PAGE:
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The Voss report allows the comparison I made in the column - a comparison of property tax burdens for metro and outstate residents with comparable incomes.
And the Voss data show that people with roughly similar incomes pay sharply higher property tax in the suburbs than they do outstate. Again, check it out for yourself.
Why does this make sense? Does it cost less to provide a road to a $76,000 home than to a $325,000 home?
Is sending a squad car or fire truck less costly when the home being served has a smaller market value? Are kids growing up in lower valued homes less expensive to educate?
There may be some crude association between home value and some higher government costs -- more street frontage on a larger lot, say, or higher wages rates in areas with higher housing costs. But this relationship is limited.
“[H]omeowners in southwest Minnesota actually pay a higher amount of property taxes compared to the value of their home.”
Perhaps this explains why the lawmakers focus on this one comparison. (I actually used figures from quite a number of regions in my column.)
The Voss data show that the “effective tax rate” in southwest Hennepin County is higher than the rate in nine out of ten regions of greater Minnesota -- all of them except the Southwest region. Overall, the effective tax rate in the metro area is 11 percent higher than the overall rate outstate.
Well, exactly. People in Minnetonka have made a choice - and so have people in Mankato. People in Moundsview have made a choice - and so have people in Mountain Lake.
But if the fact that people choose where to live means that they should all mind their own business, enjoy the advantages of their chosen locations and endure the disadvantages, this whole argument can be put to rest.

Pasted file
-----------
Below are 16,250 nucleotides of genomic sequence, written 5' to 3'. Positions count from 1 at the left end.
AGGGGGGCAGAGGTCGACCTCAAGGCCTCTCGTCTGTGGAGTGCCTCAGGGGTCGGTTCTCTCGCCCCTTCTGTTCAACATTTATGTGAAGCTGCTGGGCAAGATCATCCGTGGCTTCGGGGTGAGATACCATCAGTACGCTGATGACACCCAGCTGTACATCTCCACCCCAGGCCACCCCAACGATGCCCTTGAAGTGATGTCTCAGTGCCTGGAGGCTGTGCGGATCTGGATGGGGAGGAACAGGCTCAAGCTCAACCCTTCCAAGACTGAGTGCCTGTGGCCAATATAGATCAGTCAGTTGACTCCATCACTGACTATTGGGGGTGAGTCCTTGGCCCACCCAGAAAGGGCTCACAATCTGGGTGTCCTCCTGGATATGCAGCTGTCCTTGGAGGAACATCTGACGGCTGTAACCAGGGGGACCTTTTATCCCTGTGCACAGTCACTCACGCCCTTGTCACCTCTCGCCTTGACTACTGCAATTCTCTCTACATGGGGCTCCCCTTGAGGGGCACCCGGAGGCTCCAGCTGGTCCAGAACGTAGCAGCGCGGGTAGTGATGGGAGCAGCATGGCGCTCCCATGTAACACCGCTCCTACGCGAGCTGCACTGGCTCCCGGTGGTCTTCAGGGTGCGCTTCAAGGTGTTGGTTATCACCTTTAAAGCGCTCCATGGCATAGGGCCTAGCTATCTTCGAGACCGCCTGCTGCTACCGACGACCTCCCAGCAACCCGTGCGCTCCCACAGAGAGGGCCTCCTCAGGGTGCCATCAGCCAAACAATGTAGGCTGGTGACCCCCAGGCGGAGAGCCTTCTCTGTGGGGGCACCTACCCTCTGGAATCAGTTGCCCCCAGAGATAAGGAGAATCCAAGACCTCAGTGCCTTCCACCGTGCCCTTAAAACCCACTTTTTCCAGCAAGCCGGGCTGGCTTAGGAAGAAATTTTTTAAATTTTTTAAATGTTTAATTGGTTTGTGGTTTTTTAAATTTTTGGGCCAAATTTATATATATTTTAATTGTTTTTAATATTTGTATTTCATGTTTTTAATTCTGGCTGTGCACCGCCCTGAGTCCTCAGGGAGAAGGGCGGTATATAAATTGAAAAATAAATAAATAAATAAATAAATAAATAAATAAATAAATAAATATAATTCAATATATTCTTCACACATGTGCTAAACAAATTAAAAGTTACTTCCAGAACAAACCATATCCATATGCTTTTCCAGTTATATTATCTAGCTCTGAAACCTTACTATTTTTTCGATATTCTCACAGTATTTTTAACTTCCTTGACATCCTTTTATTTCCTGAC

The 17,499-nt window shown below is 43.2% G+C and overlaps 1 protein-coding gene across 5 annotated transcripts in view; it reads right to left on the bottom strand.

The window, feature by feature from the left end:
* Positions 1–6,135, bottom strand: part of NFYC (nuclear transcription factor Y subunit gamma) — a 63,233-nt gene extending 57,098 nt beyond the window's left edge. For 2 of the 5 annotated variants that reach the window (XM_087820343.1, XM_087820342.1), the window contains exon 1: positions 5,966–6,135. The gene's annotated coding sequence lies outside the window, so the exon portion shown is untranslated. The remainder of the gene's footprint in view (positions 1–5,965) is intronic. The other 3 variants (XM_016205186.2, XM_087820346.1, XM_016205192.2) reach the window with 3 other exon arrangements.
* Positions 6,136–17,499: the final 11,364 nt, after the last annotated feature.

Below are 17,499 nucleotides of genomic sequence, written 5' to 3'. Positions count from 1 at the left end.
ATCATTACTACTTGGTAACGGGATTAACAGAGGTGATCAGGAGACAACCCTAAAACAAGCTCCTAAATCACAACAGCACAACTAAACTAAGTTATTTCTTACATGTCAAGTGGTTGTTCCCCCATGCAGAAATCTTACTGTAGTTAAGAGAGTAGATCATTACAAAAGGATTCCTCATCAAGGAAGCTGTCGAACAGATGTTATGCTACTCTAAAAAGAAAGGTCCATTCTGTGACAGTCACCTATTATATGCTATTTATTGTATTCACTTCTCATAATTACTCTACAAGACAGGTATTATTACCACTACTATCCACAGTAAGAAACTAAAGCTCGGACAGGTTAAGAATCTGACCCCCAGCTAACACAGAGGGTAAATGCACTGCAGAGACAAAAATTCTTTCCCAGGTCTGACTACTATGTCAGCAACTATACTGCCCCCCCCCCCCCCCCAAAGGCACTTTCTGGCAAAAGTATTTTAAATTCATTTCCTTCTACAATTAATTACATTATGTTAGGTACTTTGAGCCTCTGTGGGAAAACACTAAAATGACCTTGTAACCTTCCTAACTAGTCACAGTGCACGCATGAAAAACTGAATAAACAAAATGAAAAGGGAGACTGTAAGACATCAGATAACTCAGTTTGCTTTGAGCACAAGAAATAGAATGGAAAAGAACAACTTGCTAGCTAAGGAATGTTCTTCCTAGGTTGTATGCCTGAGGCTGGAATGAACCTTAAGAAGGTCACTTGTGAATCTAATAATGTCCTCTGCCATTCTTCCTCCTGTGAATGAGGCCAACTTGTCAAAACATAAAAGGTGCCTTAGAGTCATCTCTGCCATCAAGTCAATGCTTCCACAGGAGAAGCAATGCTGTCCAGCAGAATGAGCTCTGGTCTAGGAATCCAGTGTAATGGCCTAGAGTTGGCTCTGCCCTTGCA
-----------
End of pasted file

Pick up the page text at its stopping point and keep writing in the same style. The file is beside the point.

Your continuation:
Let’s let everybody make -- and pay for - their own choices. There will be few protests in the suburbs.
Frankly, though, that seems a little harsh. We’re all in this together.
But surely the fact that people choose where to live can’t mean that any inequities facing suburbanites are of no concern to anyone else, while supposed inequities facing those in Mankato and Mountain Lake should be a constant source of worry in Minnetonka and Moundsview.
It’s true that there are numerous forms of state aid to local governments and taxpayers. But the Voss report cuts through all this complexity and leaves us with a simple fact.
When all credits, refunds and intergovernmental transfers are accounted for, people with similar total incomes pay significantly higher property taxes in the metro area (including suburbs) than they do outstate, and some rural residents pay very low property taxes by any standard.
D.J. Tice is the Star Tribune's commentary editor.
The Opinion section is produced by the Editorial Department to foster discussion about key issues. The Editorial Board represents the institutional voice of the Star Tribune and operates independently of the newsroom.